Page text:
RUSN 309     Russian Culture: Study Abroad  (4)

Selected topics in Russian culture: architecture, film, fine arts, literature, music, theatre and dance. The course is conducted in English and does not satisfy the foreign language requirement. Prerequisite: Approval of the Summer in Russia program director.

RUSN 310     Russian Civilization  (4)

An historical, cultural, and linguistic survey of Russian civilization and culture from its ancient proto-Slavic beginnings to the present. The course is conducted in English and does not satisfy the foreign language requirement.

RUSN 311     Composition and Conversation  (4)

Emphasis on communicative ability in contemporary written and spoken Russian. Intensive practice in conversation to develop language skills appropriate to various spheres of academic, business, and social life. Audio-visual materials will be used extensively. Prerequisite: RUSN 301.

RUSN 312     Russian Language through Film  (4)

Students engage in advanced Russian language study by viewing, discussing, and writing about films and about Russian and Soviet culture. Emphasis is on increased linguistic and cultural proficiency, including refinement of oral and written Russian with focused study of selected grammatical and stylistic topics. Prerequisite: RUSN 301 or placement.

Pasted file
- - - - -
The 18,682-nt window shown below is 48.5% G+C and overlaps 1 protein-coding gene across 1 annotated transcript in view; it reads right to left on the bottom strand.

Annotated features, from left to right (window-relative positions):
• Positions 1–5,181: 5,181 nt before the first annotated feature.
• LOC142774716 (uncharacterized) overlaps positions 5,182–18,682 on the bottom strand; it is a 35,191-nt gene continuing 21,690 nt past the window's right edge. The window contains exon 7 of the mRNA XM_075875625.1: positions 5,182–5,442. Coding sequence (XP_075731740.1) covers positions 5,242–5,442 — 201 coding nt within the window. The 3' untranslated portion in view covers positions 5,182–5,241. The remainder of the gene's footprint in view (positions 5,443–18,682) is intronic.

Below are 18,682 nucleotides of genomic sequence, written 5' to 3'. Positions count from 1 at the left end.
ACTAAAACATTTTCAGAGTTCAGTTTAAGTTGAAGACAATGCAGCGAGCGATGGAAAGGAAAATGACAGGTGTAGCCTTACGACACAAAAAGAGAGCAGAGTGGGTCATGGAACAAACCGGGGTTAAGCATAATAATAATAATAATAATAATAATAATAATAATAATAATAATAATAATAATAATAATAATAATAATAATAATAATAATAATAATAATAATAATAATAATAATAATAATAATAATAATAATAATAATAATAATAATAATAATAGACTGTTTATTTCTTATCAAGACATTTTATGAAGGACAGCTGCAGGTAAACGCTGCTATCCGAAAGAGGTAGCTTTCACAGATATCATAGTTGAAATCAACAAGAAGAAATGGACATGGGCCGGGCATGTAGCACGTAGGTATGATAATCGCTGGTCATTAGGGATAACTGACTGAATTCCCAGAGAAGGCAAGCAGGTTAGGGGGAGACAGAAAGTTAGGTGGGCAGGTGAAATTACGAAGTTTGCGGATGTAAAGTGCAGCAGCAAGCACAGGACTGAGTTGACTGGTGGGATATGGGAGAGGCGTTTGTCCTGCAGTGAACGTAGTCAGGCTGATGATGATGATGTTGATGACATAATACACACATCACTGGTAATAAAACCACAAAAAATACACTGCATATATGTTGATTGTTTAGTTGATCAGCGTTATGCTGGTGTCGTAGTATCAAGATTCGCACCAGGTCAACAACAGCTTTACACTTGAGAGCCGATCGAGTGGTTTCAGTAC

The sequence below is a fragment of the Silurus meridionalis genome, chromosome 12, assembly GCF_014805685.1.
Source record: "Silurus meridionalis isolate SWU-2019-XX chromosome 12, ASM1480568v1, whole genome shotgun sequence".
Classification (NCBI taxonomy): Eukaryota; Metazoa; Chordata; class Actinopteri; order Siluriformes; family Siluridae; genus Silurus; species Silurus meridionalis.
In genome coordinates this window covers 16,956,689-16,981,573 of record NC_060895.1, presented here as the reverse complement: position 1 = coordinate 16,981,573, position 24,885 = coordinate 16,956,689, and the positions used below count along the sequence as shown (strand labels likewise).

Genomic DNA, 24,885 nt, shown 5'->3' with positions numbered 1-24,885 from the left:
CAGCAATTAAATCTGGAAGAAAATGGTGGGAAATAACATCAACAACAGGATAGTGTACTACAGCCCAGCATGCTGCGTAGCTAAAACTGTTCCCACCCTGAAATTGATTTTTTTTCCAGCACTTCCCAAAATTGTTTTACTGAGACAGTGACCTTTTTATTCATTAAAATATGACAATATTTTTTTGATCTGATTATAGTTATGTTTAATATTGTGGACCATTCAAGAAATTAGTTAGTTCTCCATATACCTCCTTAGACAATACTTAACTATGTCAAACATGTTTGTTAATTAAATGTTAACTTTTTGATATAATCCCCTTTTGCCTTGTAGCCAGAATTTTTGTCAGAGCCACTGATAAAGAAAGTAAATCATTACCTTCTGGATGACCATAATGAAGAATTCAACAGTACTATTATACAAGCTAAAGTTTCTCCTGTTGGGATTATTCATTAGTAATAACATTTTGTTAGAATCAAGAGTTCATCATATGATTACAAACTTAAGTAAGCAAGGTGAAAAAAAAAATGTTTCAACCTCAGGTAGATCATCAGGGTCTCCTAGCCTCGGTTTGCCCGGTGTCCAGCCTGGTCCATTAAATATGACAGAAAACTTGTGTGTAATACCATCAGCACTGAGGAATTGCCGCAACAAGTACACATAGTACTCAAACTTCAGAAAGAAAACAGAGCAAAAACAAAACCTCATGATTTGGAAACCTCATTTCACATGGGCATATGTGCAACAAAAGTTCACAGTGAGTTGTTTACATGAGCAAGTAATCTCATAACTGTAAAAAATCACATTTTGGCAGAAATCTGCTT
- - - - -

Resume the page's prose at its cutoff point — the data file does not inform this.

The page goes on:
RUSN 340     Reading Russian  (1)

With a goal of improving reading proficiency in Russian, this course focuses on strategies for efficiently deciphering sophisticated texts, reviews grammar, and explores the art of translation from Russian into English. This course may be repeated for credit three times. Open only to students pursuing programs in Russian. Prerequisite: RUSN 203.

RUSN 351     19th-Century Russian Literature in English Translation  (4)

A study of the emergence and development of the Russian literary tradition in the nineteenth century, with special attention to the intersection of Russian history and literature. Novels, novellas and short stories by Pushkin, Karamzin, Lermontov, Dostoevsky, Durova, Leskov, Tolstoy, Turgenev, Chekhov and others feature as the center of the course. This course is taught in English and does not satisfy the foreign language requirement.

RUSN 352     20th-Century Russian Literature in English Translation  (4)

During the twentieth century, Russian literature transformed itself many times, evolving through prescriptive literary norms, a renewed interest in "truth-telling", and experimentation with form and subject matter. Students analyze examples of the avant-garde, Socialist Realism, experimental prose, the literature of emigration, youth prose, urban prose, Gulag literature, and dystopian literature. This course is taught in English and does not satisfy the foreign language requirement.

RUSN 354     Real Men, Real Women? Gender in 20th and 21st-Century Russian Literature and Culture  (4)